By Business Writer/NewZWire
ZIMBABWE’S maize output will be 43% less than last year, according to a new government estimate.
This leaves a deficit of 300 000 tonnes that may have to be filled by imports.
With prices of maize rising around the world, imports would add further pressure on the exchange rate and inflation.
Maize production is estimated at 1,5 million metric tonnes, compared to the 2,7 million metric tonnes that government says Zimbabwe produced last year, Cabinet said.
This was due to late rains across the country this season, the second round crop assessment showed.
In April, the International Monetary Fund (IMF) said up to five million Zimbabwe will be food in secure this year following the poor agricultural season.
Effects of drought have been compounded by Zimbabwe’s economic meltdown, which has been highlighted foreign currency shortages, high inflation and exchange rate volatilities.
“This late onset of the rains caused late plantings, which were later affected by the prolonged dry spell.
“Some farmers were also forced to make several re-plantings as a result of poor crop establishment and the false start to the season,” Cabinet said.
Last year, the best harvest in years convinced Zimbabwe to stop all maize imports.
The ban was lifted in February as poor rains pointed to a smaller harvest.
The Grain Marketing Board has enough strategic grain in stock, but private millers may have to import to meet their demands for maize meal and stockfeed.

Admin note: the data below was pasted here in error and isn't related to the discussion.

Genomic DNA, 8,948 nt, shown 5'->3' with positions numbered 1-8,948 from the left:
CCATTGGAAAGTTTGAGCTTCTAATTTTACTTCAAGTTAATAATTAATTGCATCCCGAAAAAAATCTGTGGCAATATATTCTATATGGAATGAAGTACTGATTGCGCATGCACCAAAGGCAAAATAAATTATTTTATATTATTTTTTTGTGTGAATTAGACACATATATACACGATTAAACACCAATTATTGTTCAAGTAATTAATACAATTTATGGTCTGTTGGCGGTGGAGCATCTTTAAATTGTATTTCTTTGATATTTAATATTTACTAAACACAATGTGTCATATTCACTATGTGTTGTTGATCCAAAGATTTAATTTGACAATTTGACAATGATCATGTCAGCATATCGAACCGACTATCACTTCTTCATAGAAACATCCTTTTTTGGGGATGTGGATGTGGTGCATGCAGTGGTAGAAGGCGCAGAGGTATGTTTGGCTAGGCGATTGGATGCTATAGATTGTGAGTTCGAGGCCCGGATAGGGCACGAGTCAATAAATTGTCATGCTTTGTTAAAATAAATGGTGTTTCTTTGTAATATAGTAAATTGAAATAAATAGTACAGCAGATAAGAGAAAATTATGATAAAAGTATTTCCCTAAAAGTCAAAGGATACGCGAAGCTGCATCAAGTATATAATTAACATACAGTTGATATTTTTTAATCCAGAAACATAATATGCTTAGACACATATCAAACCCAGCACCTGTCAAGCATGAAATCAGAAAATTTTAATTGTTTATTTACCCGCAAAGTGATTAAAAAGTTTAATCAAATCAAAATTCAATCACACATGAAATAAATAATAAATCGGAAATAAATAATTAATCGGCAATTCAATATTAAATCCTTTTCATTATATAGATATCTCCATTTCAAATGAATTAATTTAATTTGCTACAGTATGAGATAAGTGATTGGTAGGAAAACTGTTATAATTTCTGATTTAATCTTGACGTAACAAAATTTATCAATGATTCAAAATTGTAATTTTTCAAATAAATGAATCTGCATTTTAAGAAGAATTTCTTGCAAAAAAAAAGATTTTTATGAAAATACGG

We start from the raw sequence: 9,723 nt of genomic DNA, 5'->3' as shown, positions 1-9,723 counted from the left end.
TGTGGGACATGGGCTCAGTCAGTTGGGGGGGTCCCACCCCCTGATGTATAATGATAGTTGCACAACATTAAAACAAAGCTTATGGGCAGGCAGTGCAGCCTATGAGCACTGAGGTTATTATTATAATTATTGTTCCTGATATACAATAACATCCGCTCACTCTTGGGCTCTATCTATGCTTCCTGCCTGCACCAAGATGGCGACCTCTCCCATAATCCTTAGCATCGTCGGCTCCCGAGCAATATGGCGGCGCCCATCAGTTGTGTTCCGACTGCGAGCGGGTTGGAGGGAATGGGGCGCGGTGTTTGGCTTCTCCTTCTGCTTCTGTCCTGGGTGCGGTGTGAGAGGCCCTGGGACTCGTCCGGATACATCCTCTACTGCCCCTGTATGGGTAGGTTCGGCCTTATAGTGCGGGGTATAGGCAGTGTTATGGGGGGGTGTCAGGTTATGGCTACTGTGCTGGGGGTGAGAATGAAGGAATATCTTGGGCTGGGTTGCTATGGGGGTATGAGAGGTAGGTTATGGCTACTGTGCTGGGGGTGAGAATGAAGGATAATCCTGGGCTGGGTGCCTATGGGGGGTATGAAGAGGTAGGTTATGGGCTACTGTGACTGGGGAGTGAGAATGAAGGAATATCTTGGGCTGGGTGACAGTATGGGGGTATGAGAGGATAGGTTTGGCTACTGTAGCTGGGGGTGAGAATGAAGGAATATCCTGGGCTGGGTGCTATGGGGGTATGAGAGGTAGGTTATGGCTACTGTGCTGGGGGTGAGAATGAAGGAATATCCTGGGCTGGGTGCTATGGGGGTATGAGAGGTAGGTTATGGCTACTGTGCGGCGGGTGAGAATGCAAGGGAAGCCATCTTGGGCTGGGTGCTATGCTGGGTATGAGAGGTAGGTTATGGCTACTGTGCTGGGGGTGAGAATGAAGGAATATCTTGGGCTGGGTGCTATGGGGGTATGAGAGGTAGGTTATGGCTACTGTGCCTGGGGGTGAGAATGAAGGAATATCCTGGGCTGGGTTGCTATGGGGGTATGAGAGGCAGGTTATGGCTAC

“The millers and stockfeed manufacturers, on the other hand, are urged to use their free funds to import the bulk of the 300 000 metric tonnes grain in order to meet their requirements,” said Cabinet.
The price of maize has been rising around the world.
This means Zimbabwe will need more US dollars to import maize, which may further destabilise a currency already in free-fall.
World food commodity prices are at their highest levels ever due to the Ukraine war.
The FAO’s Food Price Index, which tracks the prices of stable grains and commodities, reached an all-time high in March.
“Elevated and rising commodity prices will place upward pressure on domestic inflation, and slowdown economic growth,” according to FEWSNET, which monitors food security in the region.
National Foods, the country’s biggest food manufacturer, said it expected to take in less maize this year due to erratic rainfall and the result of more households holding on to their grain.